I recently read an article in which a Methodist minister referred to the Eucharist as “revolutionary.” It would be easy to dismiss her use of a term used to advertise a new shampoo or safety razor. But the claim that the Eucharist is revolutionary is a reminder we very much need to hear, for it is very much true. We can too easily get accustomed to what we do at the Eucharist and forget its meaning for us and for the world. We lose much, perhaps everything, if we forget it.
In the Eucharist we are joined to the sacrifice of Christ—offered and received—and the sacrifice of Christ is the only true revolution. All the other revolutions have turned out to be merely adjustments in the way things are done, for better and far too often for the worse.
The American Revolution was an event of great world historical significance, yet in many ways it was just an adjustment in well-established English ways of living and thinking. The French Revolution replaced the absolute monarchy of France with a government just as absolutist and more bloody, which became the ancestor of all the bloody tyrannies of our era.
Then there is the Scientific Revolution. It has brought much good, but it has also given us greater abilities than human moral capacity can easily manage. It has brought healing, conveniences, communications, and knowledge unimaginable in earlier times, but on the other hand it has brought advanced killing technology, pollution, and embryonic stem cell research. It has provided a convenient excuse for childish atheism and shattered many aspects of human community and family life.
Human revolutions are merely adjustments in human life, not human nature. They leave us unchanged and the real human problem of sin, death, and the devil unaddressed.
The Eucharist—celebrated constantly throughout the world and this night with a particular intensity—turns our world upside down. It announces that at the center of the universe is the crucified Jew, Jesus.
When he was crucified, everybody thought the real action and the real power and glory were in Rome. Jesus was just another small-time, backwoods nuisance to the emperor, easily disposed of.
But in the frail flesh of Jesus, in his death, God changed everything. This is in human terms a most unlikely form of revolution. More radically—if that is imaginable—God continues that work under the forms of bread and wine.
Here God says no to sin and death, no to our weak compromises with the values of the present age. Here he heals us of our delusions of power, self-determination, and achievement. Here he says yes to us and brings life, forgiveness, and enlightenment for true change in human affairs. And we say our feeble “Amen.”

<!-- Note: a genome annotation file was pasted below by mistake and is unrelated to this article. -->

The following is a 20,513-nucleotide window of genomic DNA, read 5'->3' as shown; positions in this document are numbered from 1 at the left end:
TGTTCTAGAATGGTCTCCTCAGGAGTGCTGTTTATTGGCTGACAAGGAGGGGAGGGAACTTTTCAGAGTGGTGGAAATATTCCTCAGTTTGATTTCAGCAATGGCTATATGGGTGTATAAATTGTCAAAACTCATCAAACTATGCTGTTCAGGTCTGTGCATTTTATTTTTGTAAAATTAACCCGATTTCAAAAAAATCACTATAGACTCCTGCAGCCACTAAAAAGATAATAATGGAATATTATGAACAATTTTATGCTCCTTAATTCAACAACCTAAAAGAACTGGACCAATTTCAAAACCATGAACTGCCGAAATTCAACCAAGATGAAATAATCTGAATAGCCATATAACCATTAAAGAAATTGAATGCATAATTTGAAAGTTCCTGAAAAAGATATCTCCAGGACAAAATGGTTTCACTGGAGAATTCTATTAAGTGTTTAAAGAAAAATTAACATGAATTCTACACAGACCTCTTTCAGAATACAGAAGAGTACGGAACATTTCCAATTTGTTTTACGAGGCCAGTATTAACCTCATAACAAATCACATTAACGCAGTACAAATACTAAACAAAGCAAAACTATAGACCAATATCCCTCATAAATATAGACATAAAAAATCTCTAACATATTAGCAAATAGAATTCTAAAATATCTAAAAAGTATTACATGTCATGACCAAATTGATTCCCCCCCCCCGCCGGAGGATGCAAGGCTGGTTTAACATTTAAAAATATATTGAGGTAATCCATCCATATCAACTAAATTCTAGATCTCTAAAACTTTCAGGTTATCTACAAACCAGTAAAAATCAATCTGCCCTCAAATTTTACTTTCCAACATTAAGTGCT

The kingdom and the power and the glory are not in Washington, they are not at the U.N. Headquarters, they are not on Wall Street, they are not in Hollywood, Beijing, or Brussels. They are on the altar, hidden in bread and wine as they were hidden in the same flesh of Christ on the cross.
The kingdom, the power, and the glory were hidden in the liberation of a band of slaves from Egypt and in the sacrifice of a lamb and the eating of unleavened bread.
The kingdom, the power and the glory were hidden in the washing of feet by Jesus, the work of a slave performed by an outsider.
Hidden in such moments, in such realities, is the truth that revolutionizes the world: that sin is forgiven, that death is defeated.
The Eucharist exposes all the false gods that we create to hide from our sin and pretend to immortality. Through it our small lives can be understood as the arena where God is working out the true revolution, the one that brings human beings back to God, the one that sends us out into the world to wash the feet of others.
Here God is creating the revolution that enables us to avoid getting sucked in by the phony glories and satisfactions with which our economic, social, cultural, and political systems tempt us. Here is the revolution that can free us to criticize and resist the deepening darkness of secularism, atheism, nihilism, and materialism currently on the march throughout the western world.
To receive Christ in the Eucharist, to adore him, to worship the Holy Trinity—this is to join the real revolution.
That is why the Church has enemies. That is why the powers of secularism so despise the Church. That is why empires from ancient Rome to modern China have tried to disrupt the Eucharist.
For at and through the Eucharist, we are the resistance. We are the true revolutionaries. At the end of the canon, Catholics say “Amen” to the words “through him, with him, in him, in the unity of the Holy Spirit all honor and glory is yours, Almighty Father, for ever and ever.” No Caesar wants to hear that. No Caesar can tolerate another center of power so absolute.
But for us who have tasted and seen the goodness of the Lord, who have found the core of our lives in the worship of God—for us there is no alternative to being at the Eucharist. We can want nothing more and imagine nothing greater than to be part of the people gathered around the altar of Jesus Christ, in whom alone are glory and freedom.
Fr. Leonard R. Klein is the Director of Pro-Life Activities for the Diocese of Wilmington.